The Jewel of Jutland: 24 Hours in Aarhus, Denmark

Your Rainbow Panorama by Olafur Eliasson on the roof of the ARoS Museum in Aarhus, Denmark. Photograph by Erin Brown

In a bizarre twist of Ryan Air-inspired fate last year, I found myself en route to Delhi from Barcelona via Aarhus, Denmark.  I had what I can only deem “stopover expectations” for the second largest city in Denmark; I figured I’d just find a cafe to set up camp, catch up on correspondence, and wait until my next flight.  But Aarhus came out swinging: from the train station I found myself within walking distance of a top-notch contemporary art museum with a hip and gritty alternative art space cuddled up at its feet, an art-house film theatre, botanical garden, beach, forest, tragically cool clothing and furniture shops, meandering canals and a surprising array of creative, affordable restaurants. Needless to say this cozy college town with metropolitan aims won over my heart in an instant, and for good: Aarhus was the first stop on my summer vacation again this year.

So, if you’re planning a trip to Denmark, consider making a stop in Aarhus.  Here’s how to make the most of your 24 hours in the Jewel of Jutland, from start to finish.

The Iceberg--a new housing development on Aarhus Harbor--makes for a great place to watch the fishermen come in from the Baltic.  Photo by Erin Brown

The Iceberg–a new housing development on Aarhus Harbor–makes for a great place to watch the fishermen come in from the Baltic. Photo by Erin Brown

08:30 Breakfast at Lagenaes Bageriet  Bread and pastries are staples for a traditional danish breakfast, and this bakery does both with aplomb, baking almost everything on-site in their modernist building where long lines snake around the corner on weekends.  Their wholegrain croissants and cardamom bread are two of our favorites.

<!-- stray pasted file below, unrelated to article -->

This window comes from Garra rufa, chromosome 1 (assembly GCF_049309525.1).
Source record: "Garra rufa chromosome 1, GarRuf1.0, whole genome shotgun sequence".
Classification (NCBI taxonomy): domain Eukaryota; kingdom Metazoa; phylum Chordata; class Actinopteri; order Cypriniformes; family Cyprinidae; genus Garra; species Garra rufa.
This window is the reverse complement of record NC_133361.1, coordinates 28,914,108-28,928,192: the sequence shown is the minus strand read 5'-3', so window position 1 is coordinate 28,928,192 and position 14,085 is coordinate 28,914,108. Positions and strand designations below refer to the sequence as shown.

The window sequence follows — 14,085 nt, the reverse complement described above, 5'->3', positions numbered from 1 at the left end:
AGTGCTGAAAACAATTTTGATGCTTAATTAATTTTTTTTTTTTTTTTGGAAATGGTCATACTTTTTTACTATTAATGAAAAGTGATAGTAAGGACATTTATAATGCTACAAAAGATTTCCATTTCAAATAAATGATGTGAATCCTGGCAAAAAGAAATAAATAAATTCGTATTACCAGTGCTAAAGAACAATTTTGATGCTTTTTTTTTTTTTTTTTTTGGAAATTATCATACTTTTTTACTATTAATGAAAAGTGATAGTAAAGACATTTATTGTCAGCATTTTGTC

09:30 Bike Ride to the Forest  Aarhus, like most of the cities in Denmark, is best explored by bike.  But unlike most cities in Denmark, Aarhus is snuggled up next to a beautiful forest that hugs the shoreline of the Baltic Sea.  A quick 2 km bike ride from the center will take you into the woods where you can explore on bike or foot. Bring your swimsuit for a dip in the surprisingly mild waters of the harbor.  Aarhus has a city bike program that enables you to rent bikes for free (just stick a 20 kr coin in the slot on the bike’s lock and you’re good to go), with kiosks around the city.

11:30 Havnens Fiskehus and The Iceberg  Take a ride along Strandvejen to the other side of the harbor and stop at Aarhus’ most illustrious fishmonger, Havnens Fiskehus, for some fish cakes and sliced rye bread to go, then bike around the corner to the Iceberg, an ultra-modern condo complex jutting into the harbor, where you can sit on the dock and enjoy your lunch.

Danish Modern furniture at Hay in Aarhus.  Photo via

Danish Modern furniture at Hay in Aarhus. Photo via